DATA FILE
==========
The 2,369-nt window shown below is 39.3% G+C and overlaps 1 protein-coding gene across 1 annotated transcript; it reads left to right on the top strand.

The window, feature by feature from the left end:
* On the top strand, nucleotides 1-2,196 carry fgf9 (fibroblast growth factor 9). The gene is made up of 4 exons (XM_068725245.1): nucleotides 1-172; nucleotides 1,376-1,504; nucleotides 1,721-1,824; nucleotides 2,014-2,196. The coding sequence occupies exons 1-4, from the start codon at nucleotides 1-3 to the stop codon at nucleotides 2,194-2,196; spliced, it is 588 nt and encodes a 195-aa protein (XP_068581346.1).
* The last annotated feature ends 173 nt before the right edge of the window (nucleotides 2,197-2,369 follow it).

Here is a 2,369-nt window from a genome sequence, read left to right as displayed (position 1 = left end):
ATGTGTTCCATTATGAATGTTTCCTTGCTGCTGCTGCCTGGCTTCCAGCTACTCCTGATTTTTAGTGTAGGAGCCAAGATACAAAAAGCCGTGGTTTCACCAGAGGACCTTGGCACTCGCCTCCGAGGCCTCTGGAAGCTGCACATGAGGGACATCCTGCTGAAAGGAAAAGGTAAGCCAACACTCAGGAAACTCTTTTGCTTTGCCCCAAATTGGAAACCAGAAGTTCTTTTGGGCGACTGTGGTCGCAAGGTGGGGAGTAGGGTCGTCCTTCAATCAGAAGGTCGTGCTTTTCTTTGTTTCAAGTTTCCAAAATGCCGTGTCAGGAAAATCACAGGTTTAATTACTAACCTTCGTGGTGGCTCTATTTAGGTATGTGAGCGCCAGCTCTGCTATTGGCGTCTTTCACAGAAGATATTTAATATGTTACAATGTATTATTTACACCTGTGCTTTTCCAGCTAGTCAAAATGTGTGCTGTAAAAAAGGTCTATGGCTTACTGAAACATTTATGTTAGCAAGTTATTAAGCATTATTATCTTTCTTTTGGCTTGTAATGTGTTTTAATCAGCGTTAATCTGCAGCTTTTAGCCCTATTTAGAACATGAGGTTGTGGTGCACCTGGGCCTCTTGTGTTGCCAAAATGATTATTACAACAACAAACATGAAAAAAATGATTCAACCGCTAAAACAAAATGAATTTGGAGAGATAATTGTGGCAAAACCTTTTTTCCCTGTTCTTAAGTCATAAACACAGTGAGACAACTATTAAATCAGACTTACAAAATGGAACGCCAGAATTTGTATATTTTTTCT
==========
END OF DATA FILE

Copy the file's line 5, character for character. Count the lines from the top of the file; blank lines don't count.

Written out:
Here is a 2,369-nt window from a genome sequence, read left to right as displayed (position 1 = left end):